Los Padres Chapter CATESOL Conference, Oct. 9

Focus on Learning


Focus on Extending Learning Beyond the Classroom Walls: Give your ESL Class an Online Presence

By providing an online presence for a class, instructors can give students exercises tailored to their specific needs. Instructors thus make available to students the chance to extend their language development outside the classroom at their own convenience, in their homes or by using school computer labs or computer resources at other public facilities, such as libraries. All ESL students need 21st Century skills, which include computer competence, for employment, family, and citizenship goals. Presenters will show samples of instructor-made online class exercises from a variety of free Web sites that students can use for practice, reinforcement, and review of instructional content. The presenters will show several sites and provide brief demonstrations of a few sites.
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San Diego Regional CATESOL Conference, Oct. 16

Balancing Continuity and Change


Beyond Dialog and Drill: Web Sites for Creative Student Expression

Dialogs, grammar drills, and vocabulary handouts are long-established practice activities for students; however, you can put a new twist on these conventional exercises, focusing on creative expression and the productive skills, by assigning students projects in which they use free Web sites for making comic strips, digital movies, and text-to-speech movies. The language you teach will be better committed to memory when students can apply the grammar and vocabulary they are learning to new, personalized contexts. Students can be assigned to write original dialogs that use targeted grammar structures, vocabulary words, and idioms. Learn to use a few sites with guidance from the presenters.Click here.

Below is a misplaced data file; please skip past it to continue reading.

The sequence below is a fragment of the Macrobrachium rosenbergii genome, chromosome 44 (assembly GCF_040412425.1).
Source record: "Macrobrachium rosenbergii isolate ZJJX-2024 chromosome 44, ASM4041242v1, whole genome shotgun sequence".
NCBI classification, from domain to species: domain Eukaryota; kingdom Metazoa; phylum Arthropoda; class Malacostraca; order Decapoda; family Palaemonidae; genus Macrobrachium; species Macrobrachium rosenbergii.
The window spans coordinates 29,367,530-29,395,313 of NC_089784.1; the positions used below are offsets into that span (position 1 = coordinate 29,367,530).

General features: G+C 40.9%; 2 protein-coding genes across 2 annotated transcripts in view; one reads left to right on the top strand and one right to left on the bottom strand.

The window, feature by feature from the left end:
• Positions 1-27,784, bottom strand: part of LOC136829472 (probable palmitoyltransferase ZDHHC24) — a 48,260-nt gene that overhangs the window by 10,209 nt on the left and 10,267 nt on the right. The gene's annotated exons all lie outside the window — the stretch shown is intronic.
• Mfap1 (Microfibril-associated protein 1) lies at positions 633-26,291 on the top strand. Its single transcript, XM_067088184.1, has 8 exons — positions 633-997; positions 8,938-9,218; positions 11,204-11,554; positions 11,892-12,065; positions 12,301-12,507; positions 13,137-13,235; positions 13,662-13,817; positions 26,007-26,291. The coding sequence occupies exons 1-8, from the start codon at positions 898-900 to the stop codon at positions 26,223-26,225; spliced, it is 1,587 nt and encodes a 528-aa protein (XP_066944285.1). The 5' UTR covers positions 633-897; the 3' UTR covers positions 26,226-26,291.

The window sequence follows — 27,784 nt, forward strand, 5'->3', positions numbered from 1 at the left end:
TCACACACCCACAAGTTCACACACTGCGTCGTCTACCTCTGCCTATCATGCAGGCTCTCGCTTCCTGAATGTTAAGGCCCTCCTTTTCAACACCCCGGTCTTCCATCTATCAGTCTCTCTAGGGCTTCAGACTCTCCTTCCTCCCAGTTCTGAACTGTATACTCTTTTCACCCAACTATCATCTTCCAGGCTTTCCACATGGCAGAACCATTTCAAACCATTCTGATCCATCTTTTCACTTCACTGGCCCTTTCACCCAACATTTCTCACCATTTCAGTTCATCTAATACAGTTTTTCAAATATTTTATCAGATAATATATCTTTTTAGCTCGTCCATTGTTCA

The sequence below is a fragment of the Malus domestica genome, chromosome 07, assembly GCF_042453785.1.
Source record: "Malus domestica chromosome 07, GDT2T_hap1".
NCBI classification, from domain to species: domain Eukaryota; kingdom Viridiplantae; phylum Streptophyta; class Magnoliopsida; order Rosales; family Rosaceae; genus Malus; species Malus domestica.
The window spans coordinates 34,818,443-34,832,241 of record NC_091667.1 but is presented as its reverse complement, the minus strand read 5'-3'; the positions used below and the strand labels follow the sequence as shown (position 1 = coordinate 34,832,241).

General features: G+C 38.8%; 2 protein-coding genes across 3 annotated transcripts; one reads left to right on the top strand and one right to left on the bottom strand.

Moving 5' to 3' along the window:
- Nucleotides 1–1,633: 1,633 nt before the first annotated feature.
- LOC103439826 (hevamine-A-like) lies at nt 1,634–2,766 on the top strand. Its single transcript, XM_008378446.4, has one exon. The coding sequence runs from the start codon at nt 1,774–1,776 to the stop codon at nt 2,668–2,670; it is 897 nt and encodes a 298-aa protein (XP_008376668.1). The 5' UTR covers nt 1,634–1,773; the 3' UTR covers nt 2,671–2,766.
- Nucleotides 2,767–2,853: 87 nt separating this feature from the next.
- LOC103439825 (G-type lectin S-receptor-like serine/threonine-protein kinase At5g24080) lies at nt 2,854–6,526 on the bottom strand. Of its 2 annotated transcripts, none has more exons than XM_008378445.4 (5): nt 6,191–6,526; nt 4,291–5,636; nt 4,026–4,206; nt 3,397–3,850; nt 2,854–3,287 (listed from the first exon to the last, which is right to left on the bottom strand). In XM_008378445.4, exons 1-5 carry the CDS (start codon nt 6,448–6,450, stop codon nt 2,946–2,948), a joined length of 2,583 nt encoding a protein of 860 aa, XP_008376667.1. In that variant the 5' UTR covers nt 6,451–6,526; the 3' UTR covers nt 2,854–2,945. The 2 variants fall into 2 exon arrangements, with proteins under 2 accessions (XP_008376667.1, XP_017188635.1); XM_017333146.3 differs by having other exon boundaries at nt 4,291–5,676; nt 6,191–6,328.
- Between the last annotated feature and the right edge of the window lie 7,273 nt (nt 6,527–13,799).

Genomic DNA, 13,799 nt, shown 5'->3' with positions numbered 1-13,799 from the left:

Checking In: Using Tech for Formative Assessment

Ongoing formative assessment is necessary in ESL instruction for checking students' comprehension of course content and attainment of learning outcomes. The results can inform instructors' lesson planning by revealing the need for either further instruction that includes additional reinforcement and review or students' readiness for summative assessment. Traditional classroom assessment techniques for formative assessment range from nonverbal responses (e.g., thumbs-up/thumbs-down and Total Physical Response) to questioning techniques, think-pair-share and other cooperative learning activities. Transform these traditional methods of formative assessment and bring 21st Century techniques and fun into your classroom by integrating technology: interactive PowerPoint presentations, online quiz and polling tools, and audience response systems.
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